This drain is also identified as "Megadeth" by the graffiti across the top of the concrete inlet. It is well barred at both ends, so would require some bar modification at each end prior to entering. Other hazards include the constant flow of water from a small stream, the downward slope of the drain, and the small size (3 ft or 1 meter diameter corrugated pipe). There are several alternative entrances to the drain, including a short 18 inch(!) side pipe and three manholes (each in the middle of a street). The entire drain is 1190 ft long (about 400 meters), with the last 145 feet being 36" RCP. I have a fairly detailed map of this drain from the city planning office, and it looks fairly unexciting. I suppose the only good use for this drain would be charging tourists $10 a head to slide down it into the ocean in the summer.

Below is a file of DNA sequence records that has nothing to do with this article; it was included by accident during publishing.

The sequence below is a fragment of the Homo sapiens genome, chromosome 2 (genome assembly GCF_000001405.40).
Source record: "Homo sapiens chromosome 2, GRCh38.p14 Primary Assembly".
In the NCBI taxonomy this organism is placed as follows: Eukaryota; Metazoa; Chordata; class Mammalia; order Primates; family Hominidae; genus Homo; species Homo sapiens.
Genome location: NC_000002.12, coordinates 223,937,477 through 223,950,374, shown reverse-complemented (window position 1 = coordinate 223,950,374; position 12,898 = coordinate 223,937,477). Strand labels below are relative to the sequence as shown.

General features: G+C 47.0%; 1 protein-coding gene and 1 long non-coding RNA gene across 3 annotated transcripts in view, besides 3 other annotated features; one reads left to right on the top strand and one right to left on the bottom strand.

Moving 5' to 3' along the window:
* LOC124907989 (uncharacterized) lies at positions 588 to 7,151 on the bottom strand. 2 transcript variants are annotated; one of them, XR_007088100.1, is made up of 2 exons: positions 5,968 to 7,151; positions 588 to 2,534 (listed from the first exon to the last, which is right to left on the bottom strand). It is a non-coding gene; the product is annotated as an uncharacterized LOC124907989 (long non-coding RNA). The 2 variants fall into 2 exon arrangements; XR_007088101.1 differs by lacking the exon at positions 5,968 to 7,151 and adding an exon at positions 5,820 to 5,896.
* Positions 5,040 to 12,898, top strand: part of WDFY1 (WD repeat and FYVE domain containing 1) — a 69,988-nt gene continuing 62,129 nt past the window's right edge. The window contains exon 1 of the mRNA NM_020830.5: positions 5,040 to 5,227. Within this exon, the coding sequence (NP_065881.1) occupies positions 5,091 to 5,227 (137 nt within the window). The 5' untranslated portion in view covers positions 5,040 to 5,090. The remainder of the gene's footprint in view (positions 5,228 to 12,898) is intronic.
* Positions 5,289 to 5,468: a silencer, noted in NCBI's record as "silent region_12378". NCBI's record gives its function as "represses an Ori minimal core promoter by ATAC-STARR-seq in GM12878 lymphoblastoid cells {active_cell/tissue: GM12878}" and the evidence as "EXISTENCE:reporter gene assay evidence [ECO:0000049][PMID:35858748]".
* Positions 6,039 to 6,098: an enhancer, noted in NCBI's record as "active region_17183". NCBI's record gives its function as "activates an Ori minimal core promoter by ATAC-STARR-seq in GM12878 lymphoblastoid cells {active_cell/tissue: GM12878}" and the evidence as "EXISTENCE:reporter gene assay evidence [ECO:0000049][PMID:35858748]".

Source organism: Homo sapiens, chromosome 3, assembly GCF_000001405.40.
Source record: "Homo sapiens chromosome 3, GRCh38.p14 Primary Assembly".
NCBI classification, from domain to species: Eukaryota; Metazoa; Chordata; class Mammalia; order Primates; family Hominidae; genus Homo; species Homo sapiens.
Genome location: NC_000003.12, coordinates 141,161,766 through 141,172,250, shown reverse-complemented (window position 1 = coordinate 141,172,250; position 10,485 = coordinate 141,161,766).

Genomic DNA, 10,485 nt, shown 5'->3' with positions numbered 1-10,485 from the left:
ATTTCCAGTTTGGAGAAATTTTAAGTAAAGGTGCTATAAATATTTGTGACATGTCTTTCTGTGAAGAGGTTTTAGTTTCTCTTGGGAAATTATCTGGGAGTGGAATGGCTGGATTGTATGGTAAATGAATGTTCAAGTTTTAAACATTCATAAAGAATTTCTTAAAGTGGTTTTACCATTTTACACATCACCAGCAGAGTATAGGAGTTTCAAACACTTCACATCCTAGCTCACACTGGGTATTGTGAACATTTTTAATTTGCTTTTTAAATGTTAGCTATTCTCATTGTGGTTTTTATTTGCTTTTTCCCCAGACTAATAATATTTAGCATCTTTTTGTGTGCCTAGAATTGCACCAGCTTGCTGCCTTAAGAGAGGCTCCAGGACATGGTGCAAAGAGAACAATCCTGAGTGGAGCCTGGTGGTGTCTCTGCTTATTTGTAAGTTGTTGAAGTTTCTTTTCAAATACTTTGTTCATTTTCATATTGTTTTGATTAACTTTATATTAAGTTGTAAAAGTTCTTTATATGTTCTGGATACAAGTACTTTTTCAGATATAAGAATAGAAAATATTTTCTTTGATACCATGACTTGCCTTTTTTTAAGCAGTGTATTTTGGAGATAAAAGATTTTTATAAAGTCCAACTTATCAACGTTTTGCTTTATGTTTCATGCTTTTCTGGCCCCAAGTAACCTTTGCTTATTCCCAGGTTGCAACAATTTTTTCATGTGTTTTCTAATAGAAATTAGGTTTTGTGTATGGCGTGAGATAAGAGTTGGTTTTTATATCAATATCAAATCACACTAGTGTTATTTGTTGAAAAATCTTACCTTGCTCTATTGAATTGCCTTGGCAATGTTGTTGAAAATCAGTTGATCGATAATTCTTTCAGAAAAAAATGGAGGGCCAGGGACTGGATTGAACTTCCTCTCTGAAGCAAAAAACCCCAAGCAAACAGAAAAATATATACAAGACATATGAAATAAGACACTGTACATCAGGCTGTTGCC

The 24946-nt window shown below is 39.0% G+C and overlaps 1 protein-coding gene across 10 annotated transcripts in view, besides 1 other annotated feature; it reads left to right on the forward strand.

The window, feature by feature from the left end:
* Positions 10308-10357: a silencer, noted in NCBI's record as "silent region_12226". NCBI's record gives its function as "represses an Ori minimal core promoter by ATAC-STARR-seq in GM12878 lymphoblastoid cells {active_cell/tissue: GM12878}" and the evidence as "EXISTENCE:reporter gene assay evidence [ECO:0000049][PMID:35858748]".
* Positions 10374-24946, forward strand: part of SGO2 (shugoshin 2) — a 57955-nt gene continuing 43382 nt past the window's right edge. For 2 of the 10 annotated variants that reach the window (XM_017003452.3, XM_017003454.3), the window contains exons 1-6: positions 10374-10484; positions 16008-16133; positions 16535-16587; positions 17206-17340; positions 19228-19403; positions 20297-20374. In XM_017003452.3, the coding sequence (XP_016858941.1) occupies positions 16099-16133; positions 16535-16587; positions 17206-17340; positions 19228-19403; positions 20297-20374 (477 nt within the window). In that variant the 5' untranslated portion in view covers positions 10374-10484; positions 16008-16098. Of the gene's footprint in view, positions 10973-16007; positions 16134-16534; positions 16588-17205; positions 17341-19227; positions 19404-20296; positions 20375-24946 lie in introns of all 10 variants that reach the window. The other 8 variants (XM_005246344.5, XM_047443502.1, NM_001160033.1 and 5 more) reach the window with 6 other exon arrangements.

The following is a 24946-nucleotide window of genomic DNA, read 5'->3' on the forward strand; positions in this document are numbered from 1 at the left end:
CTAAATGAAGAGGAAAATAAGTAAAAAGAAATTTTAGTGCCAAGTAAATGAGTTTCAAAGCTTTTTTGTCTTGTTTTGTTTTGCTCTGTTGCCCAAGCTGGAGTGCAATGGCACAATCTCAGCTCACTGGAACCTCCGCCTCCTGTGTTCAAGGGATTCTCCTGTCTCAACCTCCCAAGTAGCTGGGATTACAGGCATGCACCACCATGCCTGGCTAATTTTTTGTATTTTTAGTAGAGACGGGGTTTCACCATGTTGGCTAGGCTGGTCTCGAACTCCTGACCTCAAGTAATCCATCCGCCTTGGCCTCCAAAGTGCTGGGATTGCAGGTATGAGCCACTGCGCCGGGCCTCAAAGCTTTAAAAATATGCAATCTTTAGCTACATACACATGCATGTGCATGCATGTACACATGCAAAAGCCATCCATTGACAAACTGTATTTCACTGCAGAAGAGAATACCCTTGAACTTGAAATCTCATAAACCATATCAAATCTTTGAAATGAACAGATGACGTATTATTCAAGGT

Pictures are on the way
Perhaps I should buy one of these to check out questionable drains
According to a 1983 map I acquired, this drain replaces a 54"x36" drain
which ran under the landfill to a larger stream. This older drain runs
at right angles to the current drain, and the only information on the map
is that it was supposed to be shortened by 40 feet and capped off. This
means that it is probably dry, but the other end is likely buried beneath
the landfill. I have been unable to locate the original inlet, and the
only manhole I can find on the map appears to be in the landfill as well.
For all practical purposes, this drain exists in a state of limbo, a closed
underground chamber with no entrance and no exit.
Also, I have no idea if the dimensions given are for 54" high by 36" wide, or the other way around.